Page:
Investors in Bermuda reinsurer Gerova Financial and Stillwater Capital who have followed the recent tempest around these two have probably heard of Fund.com and Jason Galanis, and not in a way conducive to warm, fuzzy feelings.
The question is: Have Fund.com investors and affiliates such as Weston heard of Jason Galanis? I mean, really heard of him.
To get to the man behind the mask, though, let’s first look at the mask.
Fund.com began with a bit of a bang.
Re-imagined in late 2007 as “a provider of fund management products and risk management solutions” for investment advisers to create and manage wealth, privately-held Fund.com made its debut to the public through a reverse merger with public Eastern Services Group, a state and local tax advisor for Nevada casinos. In March 2008, it shelled out nearly $10 million in cash for the domain name “fund.com,” a record at the time according to Clek Media.
Having no revenues since its 2007 inception and no real operating subsidiary other than ESG, the casino tax adviser, Fund.com went on a path of growth through acquisition.
It took a stake in AdvisorShares, a developer of proprietary exchange traded funds, in 2008, then bought Whyte Socratic, a developer of online education programs for investors, debtors and professionals, in 2009. Finally, it purchased hedge fund adviser and incubator Weston Capital in the first quarter of 2010.
According to Bloomberg’s Market Data Fund.com shares had a fiendishly volatile past few years hitting closing peaks of $539 a share (with intraday levels at $1205) in July 2008 and lows of $16 in May 2009. Still, shares went for as high as $121 a piece as recently as one year ago.
It’s been a downward spiral since then. The company has had to declare most of its prior financials unreliable because of a soured business deal in late 2009 and keeps promising to restate them in full. To date no such restatements have been filed.
Some of its senior executives have been connected to various shady enterprises, such as the afore-mentioned Gerova Financial and also Westmoore Capital, from which Fund.com raised $1.5 million in 2008. Westmoore Capital was closed down by the SEC for running a $53 million Ponzi scheme.
Out of the 12 disclosure reports required of it as a public company for 2009 and 2010 (the law requires that public companies file 4 such reports per year), the company has failed to timely file 9 times. It has filed no report in 2011 yet, so to find independently certified accounts investors have to go back to the 2009 numbers, audited by a 6-person Hollywood, Florida accounting shop.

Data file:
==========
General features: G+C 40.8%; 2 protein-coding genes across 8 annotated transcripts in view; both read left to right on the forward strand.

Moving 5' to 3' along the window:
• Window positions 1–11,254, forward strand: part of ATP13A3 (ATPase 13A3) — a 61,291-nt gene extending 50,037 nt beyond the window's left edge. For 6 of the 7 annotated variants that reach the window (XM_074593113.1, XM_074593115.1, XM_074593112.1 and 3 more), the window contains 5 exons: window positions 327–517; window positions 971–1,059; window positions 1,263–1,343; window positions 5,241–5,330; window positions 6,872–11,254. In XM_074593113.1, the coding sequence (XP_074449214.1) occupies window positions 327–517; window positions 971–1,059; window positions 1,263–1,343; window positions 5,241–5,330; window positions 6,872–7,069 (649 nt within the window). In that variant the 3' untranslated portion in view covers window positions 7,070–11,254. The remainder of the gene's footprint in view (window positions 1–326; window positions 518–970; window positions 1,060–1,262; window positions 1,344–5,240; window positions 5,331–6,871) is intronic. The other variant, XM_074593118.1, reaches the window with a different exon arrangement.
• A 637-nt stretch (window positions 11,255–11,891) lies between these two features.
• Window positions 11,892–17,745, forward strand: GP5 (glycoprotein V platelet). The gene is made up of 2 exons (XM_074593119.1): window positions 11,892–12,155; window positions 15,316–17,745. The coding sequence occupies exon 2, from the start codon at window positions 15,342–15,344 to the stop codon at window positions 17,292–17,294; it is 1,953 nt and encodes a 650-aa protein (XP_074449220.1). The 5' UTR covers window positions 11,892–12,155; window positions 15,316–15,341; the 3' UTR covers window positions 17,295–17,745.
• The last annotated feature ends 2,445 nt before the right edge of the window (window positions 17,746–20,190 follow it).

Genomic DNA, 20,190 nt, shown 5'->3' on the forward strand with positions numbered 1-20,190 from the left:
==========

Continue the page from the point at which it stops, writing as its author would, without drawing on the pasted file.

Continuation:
An unusually large 1 for 120 reverse split at the end of September, Fund.com shares failed to stop the share price slide. Fund.com lost 99% of its value in the past year and is now traded in the “pink sheets”. Current market value of the company is at around $8.4 million, with share price at $1.40 on volumes between 5,600 and 267 shares.
Enter Jason Galanis.
In a telling expose in Neil Weinberg’s Forbes blog, we learn that Galanis is the son of a known con-man John P. Galanis and a known associate of the Orange County scammers from Westmoore. Among his resume highlights is an arrest (but no charge or prosecution) in a drug-dealing case that sent his brother up the river for 11 years.
Another badge of honour — in 2007 Galanis forged the signature of the CEO of his then employer, Penthouse International, on a Sarbanes-Oxley certification as part of a scheme to commit financial statement fraud. He got a fine and a 5-year ban from serving as director or officer of a public company for his troubles.
The U.S. government has suggested that Galanis may have ties to Kosovo warlords and has attempted to develop ties with the Gambino mobsters.
Late last year, Galanis was sued by former Red Hat CEO Szulik for stealing $4 million from the CEO’s family investment trust.
He is also named as a defendant in a recent class action suit by investors in Gerova Financial, a NYSE-listed shell company purporting to offer regulatory capital to capital strapped companies, for orchestrating fraud and wasting company assets while in the employ of Gerova.
This is the Jason Galanis behind Fund.com.
A review of Fund.com’s latest annual report shows that Equities Media Acquisition Corp is the largest shareholder of Fund.com with a 28% voting stake and has been so pretty much from the get-go in early 2008. Neil Weinberg’s blog reveals that EMAC is managed by Galanis and is headquartered near his home.
And we also learn that pump-and-dump and self-dealing schemes have often been imputed to companies connected to Galanis and Westmoore.
Another imputation may be warranted here but we needn’t go that far. With or without a scheming Caliban in it, this tale is surely strange. And for Weston Capital and Fund.com’s investors, strange, too, are the bedfellows that Galanis and Westmoore Capital make.